June 30, 2008

Shiloh About to Take Off


STONEVILLE -- When the chairman of the Rockingham County Airport Authority looks at Shiloh Airport, he sees potential.

The small Stoneville airport, a favorite destination of recreational aircraft and the occasional commercial jet, is no metropolitan port. Hay bales sit by the runway, and one pilot recently reported nearly hitting a deer while landing his plane.

Ben Bragdon, who has worked as a fuel and hangar attendant at the airport for four months, said he once moved a large snapping turtle off the runway.

But Robert Keys, chairman of the airport authority, has plans to transform the rural Rockingham County airport into a center for major corporate air traffic.

"The airport area is really kind of a sleeping giant because of the potential it has to be a center of commerce and business in the area," Keys said. "The airport is positioned to play a major role in economic development in our county."

Keys' guess is that once FedEx opens its planned air cargo and sorting hub at Greensboro's Piedmont Triad International Airport, which is set to open in 2009, companies will start moving into the surrounding counties to provide support services for the shipping business.

And Keys thinks those supporting companies will need a relatively inexpensive, accommodating landing field to ship in supplies and drop off executives. He wants Shiloh ready to meet those needs.

In recent years, the county has built a new terminal building and installed 24-7 fuel access so aircraft can get fuel at any time. The Piedmont Triad Airport Authority recently gave Shiloh an old firetruck, which Keys said the airport has needed for several years but wasn't able to find the money to buy.

And funding already is secure for the next project, an expansion of the airport's taxiway to accommodate large aircraft. Construction should begin sometime in August.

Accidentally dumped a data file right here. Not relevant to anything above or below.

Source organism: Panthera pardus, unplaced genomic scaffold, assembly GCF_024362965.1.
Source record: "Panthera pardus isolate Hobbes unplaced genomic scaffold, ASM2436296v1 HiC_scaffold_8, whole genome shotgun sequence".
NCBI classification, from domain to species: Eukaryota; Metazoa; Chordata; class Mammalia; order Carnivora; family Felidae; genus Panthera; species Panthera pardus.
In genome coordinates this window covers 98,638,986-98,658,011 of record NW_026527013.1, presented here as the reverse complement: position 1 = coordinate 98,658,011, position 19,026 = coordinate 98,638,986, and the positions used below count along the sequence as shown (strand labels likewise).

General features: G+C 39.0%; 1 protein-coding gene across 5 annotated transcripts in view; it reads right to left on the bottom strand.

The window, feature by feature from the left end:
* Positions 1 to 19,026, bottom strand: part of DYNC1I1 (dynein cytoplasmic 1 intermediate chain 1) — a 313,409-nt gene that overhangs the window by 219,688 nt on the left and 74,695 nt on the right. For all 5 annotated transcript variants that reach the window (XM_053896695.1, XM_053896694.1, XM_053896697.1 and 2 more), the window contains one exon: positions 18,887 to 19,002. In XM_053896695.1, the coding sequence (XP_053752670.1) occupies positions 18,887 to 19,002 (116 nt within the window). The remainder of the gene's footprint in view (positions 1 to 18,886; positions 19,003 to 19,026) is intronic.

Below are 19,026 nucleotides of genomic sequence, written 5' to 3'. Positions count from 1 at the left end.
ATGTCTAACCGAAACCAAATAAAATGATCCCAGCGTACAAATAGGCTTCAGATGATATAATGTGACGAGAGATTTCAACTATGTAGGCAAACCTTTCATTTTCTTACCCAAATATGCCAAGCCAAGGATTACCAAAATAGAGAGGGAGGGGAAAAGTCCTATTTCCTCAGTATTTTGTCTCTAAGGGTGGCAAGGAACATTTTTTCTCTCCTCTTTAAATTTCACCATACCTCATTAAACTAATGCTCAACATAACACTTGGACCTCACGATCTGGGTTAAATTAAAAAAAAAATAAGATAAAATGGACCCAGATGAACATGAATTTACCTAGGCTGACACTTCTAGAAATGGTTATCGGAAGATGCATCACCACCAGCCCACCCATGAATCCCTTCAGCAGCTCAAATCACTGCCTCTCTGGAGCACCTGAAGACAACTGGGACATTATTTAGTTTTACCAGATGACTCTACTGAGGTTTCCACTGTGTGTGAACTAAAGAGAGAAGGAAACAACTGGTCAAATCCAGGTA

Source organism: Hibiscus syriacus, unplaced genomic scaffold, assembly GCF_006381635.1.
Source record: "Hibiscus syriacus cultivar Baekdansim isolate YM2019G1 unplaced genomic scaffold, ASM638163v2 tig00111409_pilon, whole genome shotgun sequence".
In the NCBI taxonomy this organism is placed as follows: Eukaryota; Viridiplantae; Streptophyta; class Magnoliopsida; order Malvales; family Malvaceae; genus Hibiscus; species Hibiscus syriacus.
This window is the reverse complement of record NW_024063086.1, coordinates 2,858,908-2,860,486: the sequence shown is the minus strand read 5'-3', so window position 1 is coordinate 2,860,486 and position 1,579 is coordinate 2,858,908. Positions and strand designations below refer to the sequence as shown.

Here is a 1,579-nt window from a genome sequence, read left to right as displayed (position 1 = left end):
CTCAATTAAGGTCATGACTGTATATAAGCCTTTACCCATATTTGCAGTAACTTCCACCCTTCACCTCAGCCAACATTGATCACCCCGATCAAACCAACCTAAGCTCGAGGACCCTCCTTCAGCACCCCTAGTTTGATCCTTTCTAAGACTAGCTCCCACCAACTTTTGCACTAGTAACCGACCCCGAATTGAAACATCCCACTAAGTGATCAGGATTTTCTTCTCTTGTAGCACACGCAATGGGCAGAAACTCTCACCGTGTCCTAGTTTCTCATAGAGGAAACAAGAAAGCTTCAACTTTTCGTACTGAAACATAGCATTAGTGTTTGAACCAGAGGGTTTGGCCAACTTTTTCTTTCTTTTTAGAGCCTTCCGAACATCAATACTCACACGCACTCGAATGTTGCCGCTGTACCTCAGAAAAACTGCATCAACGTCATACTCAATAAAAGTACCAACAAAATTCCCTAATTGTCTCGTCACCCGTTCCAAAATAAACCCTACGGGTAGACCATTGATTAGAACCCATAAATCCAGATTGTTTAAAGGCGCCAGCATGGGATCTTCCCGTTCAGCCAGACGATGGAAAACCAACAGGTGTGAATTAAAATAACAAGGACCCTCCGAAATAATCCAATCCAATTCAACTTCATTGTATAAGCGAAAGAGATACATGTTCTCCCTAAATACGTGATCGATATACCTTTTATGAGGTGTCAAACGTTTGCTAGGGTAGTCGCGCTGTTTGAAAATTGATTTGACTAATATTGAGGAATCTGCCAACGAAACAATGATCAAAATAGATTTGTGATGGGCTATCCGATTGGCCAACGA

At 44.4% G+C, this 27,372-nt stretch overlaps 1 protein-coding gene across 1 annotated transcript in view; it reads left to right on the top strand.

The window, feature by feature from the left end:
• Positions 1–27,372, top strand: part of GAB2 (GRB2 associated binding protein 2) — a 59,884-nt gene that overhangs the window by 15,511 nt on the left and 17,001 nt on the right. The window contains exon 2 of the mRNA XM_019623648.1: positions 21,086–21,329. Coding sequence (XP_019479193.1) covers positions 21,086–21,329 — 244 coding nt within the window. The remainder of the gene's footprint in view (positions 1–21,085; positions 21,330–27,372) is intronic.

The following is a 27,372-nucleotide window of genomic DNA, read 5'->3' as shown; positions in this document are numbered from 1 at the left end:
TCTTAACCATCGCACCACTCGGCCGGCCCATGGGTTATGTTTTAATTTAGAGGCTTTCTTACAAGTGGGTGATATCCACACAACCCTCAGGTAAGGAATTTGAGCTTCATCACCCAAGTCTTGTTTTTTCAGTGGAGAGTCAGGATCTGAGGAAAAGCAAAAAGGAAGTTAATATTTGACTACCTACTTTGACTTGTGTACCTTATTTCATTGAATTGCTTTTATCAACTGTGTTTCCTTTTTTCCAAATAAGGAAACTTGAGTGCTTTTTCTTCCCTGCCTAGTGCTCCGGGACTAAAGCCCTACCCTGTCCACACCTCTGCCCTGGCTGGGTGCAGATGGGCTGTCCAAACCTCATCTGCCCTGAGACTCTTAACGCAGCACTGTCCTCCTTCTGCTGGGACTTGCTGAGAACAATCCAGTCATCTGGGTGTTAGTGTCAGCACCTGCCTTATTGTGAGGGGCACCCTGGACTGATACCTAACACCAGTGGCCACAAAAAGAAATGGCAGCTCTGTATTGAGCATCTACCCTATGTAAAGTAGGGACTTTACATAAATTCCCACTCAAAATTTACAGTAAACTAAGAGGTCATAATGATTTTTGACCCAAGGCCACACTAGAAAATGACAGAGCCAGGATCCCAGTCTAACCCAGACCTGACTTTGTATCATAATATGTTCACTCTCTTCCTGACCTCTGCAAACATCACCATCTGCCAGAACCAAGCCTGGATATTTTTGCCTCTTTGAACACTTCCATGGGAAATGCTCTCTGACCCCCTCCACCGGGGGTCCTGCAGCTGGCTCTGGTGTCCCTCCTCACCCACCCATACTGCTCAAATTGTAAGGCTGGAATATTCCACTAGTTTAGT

Expanding the runway and installing an instrument landing system to allow foul-weather takeoffs also make the to-do list.

But Mike Bragdon, the airport's manager, said Shiloh's future isn't tied solely to FedEx. The authority has a five-year plan that continually changes as ideas emerge for making Shiloh competitive.

"One of the things we need is sewage," he said, explaining that Shiloh now operates with a septic tank and will either have to connect to a sewage system or build one to support growth. "You can't build a business park on septic tanks. Either way, it's going to be extremely expensive."

Mike Bragdon noted that attracting corporate air traffic becomes even more important as fuel prices skyrocket. Although Shiloh provides fuel at lower cost than major airports, owners are curbing recreational use of planes, which now can cost more than $50 in fuel for an hourlong flight.

As Ben Bragdon, Mike's nephew, pointed out, $50 buys a lot of groceries.

But though Keys sees limitless possibilities for improving Shiloh's competitiveness with other North Carolina airports, he also acknowledges that the airport has come a long way since it was built in the 1970s.

"The airport is approaching becoming self-sustaining," he said, explaining that the county now funds only $70,000 of Shiloh's more than $250,000 budget.

"We're moving from a place where a few people can have fun on weekends to a place that is having economic impact on the county."

Contact Emily Stephenson at 373-7080 or emily.stephenson @news- record.com

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